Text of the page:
GSA Connects 2021 in Portland, Oregon

Paper No. 208-6
Presentation Time: 9:35 AM


A PERSON, Mark1, VOLLER, Vaughan R.2, CAMILLE, Adrien3, SAZEED, Nafis4, STECKLER, Michael S.5, LEARY, Kate C.P.4, KEY, Kerry5 and HUTTON, Eric6, (1)Earth & Environmental Sciences, New Mexico Tech, 801 Leroy Place, Socorro, NM 87801; Department of Earth and Environmental Science, New Mexico Tech, 801 Leroy Place, Socorro, NM 87801, (2)Civil, Environmental, and Geo-Engineering, University of Minnesota - Minneapolis Campus, 500 Pillsbury Drive S.E., Minneapolis, MN 55455, (3)Department of Earth & Environmental Science, Hydrology Program, Socorro, NM 87801; Dept of Earth & Environmental Science, New Mexico Tech, 801 Leroy Place, Socorro, NM 87801, (4)Department of Earth & Environmental Science, New Mexico Tech, Socorro, NM 87801, (5)Marine Geology and Geophysics, Columbia University, 61 Route 9W, Palisades, NY 10964, (6)Institute of Arctic and Alpine Research, University of Colorado, Campus Box 450, Boulder, CO 80309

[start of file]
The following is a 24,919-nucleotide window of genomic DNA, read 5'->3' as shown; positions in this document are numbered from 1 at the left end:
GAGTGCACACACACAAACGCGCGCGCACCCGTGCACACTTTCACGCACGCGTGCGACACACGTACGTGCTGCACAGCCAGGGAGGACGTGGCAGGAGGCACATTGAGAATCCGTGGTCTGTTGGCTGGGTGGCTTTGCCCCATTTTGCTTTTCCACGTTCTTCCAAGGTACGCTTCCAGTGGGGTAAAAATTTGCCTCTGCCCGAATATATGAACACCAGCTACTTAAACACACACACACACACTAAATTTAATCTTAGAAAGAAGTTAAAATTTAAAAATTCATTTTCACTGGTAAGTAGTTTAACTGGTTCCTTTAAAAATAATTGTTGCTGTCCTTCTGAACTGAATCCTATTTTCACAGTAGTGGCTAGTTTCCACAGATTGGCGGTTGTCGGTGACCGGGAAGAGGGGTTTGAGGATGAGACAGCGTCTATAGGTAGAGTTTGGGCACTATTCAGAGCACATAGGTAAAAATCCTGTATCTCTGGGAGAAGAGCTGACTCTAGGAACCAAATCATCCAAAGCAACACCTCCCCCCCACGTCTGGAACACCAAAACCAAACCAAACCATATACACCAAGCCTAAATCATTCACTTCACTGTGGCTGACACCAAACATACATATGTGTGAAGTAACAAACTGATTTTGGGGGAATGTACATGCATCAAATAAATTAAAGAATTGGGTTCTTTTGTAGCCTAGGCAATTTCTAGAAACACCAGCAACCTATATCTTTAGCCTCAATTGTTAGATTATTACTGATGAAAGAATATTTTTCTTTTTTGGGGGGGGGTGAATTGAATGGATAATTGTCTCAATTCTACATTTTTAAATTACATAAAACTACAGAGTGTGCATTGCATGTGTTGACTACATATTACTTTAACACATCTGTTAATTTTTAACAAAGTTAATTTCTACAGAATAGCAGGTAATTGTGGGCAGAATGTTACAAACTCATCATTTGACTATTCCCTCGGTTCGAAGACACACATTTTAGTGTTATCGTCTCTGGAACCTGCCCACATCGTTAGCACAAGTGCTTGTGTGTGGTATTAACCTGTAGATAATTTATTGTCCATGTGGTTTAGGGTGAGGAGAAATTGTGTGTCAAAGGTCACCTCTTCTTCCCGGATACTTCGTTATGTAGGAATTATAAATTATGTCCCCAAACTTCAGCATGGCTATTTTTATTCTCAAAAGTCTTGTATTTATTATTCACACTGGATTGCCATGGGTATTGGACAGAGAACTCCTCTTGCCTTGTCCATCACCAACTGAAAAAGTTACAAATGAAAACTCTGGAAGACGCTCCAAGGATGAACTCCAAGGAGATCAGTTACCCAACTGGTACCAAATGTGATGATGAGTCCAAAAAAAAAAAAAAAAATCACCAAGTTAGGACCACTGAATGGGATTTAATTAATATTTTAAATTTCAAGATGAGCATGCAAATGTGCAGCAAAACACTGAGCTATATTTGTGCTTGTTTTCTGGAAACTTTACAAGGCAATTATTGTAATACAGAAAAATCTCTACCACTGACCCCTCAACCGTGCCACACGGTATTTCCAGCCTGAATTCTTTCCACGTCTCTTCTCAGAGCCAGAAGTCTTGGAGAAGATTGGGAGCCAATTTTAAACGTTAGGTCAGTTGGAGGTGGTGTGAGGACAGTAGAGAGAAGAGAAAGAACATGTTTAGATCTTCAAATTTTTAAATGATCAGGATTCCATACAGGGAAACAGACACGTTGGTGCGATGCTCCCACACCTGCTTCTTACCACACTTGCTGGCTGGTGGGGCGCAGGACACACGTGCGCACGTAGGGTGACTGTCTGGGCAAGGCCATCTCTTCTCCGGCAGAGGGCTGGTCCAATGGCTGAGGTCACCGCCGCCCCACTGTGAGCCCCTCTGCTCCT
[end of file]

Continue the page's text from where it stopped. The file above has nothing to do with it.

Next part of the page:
Within the Bengal and Mississippi Deltas, onshore saline groundwater is found to depths of about 150-200 m extending up to 100 km onshore. This onshore seawater appears to be unrelated to anthropogenic mechanisms of emplacement. Both of these deltas have experienced relatively high Holocene sediment progadation rates resulting in the migration of the coastline oceanward by over 100 km during the past 10,000 years. In the Bengal Delta, at least 90 m of sediments have been deposited onshore during the Holocene. We developed a coupled sediment transport-coastal hydrogeologic model using the control volume finite element method. The code includes a novel mesh generation algorithm in order to take into account shoreline progradation. We found that the entrapment of seawater onshore can be described by the product of two dimensionless number groups. One is the ratio of the shoreline and groundwater velocities. The other is the Péclet number, the ratio of advection to diffusion. We conducted a sensitivity study in which we varied sediment hydraulic conductivity and dispersivity. Some simulations include a semi-confining unit. Assuming a shoreline progradation velocity of up to 15 m/yr, the current rate of clinoform progradation in the Bengal Basin, we found that an aquifer hydraulic conductivity of less than 10 m/day and a longitudinal dispersivity of less than 50m can sequester onshore seawater. The presence of a semi-permeable confining unit had the largest impact on onshore seawater entrapment. In 2022, we plan to conduct a towed control-source electromagnetic survey along inland rivers and onshore magnetotelluric soundings along the river banks in two transects of the Bengal Delta to better constrain the distribution of onshore freshwater and seawater.